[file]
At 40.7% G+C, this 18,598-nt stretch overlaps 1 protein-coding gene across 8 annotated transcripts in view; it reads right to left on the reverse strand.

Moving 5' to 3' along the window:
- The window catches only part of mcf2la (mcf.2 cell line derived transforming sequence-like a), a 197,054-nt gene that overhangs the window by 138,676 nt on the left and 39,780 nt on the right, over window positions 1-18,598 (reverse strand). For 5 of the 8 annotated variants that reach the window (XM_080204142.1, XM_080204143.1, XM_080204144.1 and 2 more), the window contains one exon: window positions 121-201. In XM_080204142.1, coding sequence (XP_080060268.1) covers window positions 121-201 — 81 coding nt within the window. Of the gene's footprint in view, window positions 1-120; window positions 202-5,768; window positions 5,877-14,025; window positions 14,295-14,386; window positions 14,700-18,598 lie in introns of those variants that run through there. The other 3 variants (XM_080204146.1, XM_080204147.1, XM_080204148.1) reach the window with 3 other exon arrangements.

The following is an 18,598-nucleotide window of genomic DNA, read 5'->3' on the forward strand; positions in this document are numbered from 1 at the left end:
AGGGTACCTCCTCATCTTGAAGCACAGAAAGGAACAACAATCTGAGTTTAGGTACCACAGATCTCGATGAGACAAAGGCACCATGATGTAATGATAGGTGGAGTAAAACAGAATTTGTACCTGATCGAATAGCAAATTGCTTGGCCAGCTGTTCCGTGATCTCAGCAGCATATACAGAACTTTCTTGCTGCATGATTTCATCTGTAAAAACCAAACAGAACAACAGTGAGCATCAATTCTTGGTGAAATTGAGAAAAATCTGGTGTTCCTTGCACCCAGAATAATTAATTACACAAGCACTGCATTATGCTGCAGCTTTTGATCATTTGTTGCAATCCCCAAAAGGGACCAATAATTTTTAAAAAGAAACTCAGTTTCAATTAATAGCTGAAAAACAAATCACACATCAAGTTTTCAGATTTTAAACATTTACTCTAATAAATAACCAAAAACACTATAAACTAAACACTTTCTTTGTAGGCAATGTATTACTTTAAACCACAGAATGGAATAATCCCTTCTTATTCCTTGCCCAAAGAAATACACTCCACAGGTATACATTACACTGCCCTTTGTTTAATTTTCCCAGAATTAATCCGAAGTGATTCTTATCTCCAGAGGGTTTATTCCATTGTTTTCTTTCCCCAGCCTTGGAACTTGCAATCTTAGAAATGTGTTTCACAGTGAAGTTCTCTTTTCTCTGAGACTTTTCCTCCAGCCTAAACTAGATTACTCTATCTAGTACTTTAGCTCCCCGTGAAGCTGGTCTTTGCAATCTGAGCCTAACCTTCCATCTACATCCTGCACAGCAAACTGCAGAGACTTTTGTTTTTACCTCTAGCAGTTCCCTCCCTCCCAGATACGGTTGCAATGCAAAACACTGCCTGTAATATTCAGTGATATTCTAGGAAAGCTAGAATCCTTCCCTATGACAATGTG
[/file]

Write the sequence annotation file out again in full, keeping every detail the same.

At 40.7% G+C, this 18,598-nt stretch overlaps 1 protein-coding gene across 8 annotated transcripts in view; it reads right to left on the reverse strand.

Moving 5' to 3' along the window:
- The window catches only part of mcf2la (mcf.2 cell line derived transforming sequence-like a), a 197,054-nt gene that overhangs the window by 138,676 nt on the left and 39,780 nt on the right, over window positions 1-18,598 (reverse strand). For 5 of the 8 annotated variants that reach the window (XM_080204142.1, XM_080204143.1, XM_080204144.1 and 2 more), the window contains one exon: window positions 121-201. In XM_080204142.1, coding sequence (XP_080060268.1) covers window positions 121-201 — 81 coding nt within the window. Of the gene's footprint in view, window positions 1-120; window positions 202-5,768; window positions 5,877-14,025; window positions 14,295-14,386; window positions 14,700-18,598 lie in introns of those variants that run through there. The other 3 variants (XM_080204146.1, XM_080204147.1, XM_080204148.1) reach the window with 3 other exon arrangements.

The following is an 18,598-nucleotide window of genomic DNA, read 5'->3' on the forward strand; positions in this document are numbered from 1 at the left end:
AGGGTACCTCCTCATCTTGAAGCACAGAAAGGAACAACAATCTGAGTTTAGGTACCACAGATCTCGATGAGACAAAGGCACCATGATGTAATGATAGGTGGAGTAAAACAGAATTTGTACCTGATCGAATAGCAAATTGCTTGGCCAGCTGTTCCGTGATCTCAGCAGCATATACAGAACTTTCTTGCTGCATGATTTCATCTGTAAAAACCAAACAGAACAACAGTGAGCATCAATTCTTGGTGAAATTGAGAAAAATCTGGTGTTCCTTGCACCCAGAATAATTAATTACACAAGCACTGCATTATGCTGCAGCTTTTGATCATTTGTTGCAATCCCCAAAAGGGACCAATAATTTTTAAAAAGAAACTCAGTTTCAATTAATAGCTGAAAAACAAATCACACATCAAGTTTTCAGATTTTAAACATTTACTCTAATAAATAACCAAAAACACTATAAACTAAACACTTTCTTTGTAGGCAATGTATTACTTTAAACCACAGAATGGAATAATCCCTTCTTATTCCTTGCCCAAAGAAATACACTCCACAGGTATACATTACACTGCCCTTTGTTTAATTTTCCCAGAATTAATCCGAAGTGATTCTTATCTCCAGAGGGTTTATTCCATTGTTTTCTTTCCCCAGCCTTGGAACTTGCAATCTTAGAAATGTGTTTCACAGTGAAGTTCTCTTTTCTCTGAGACTTTTCCTCCAGCCTAAACTAGATTACTCTATCTAGTACTTTAGCTCCCCGTGAAGCTGGTCTTTGCAATCTGAGCCTAACCTTCCATCTACATCCTGCACAGCAAACTGCAGAGACTTTTGTTTTTACCTCTAGCAGTTCCCTCCCTCCCAGATACGGTTGCAATGCAAAACACTGCCTGTAATATTCAGTGATATTCTAGGAAAGCTAGAATCCTTCCCTATGACAATGTG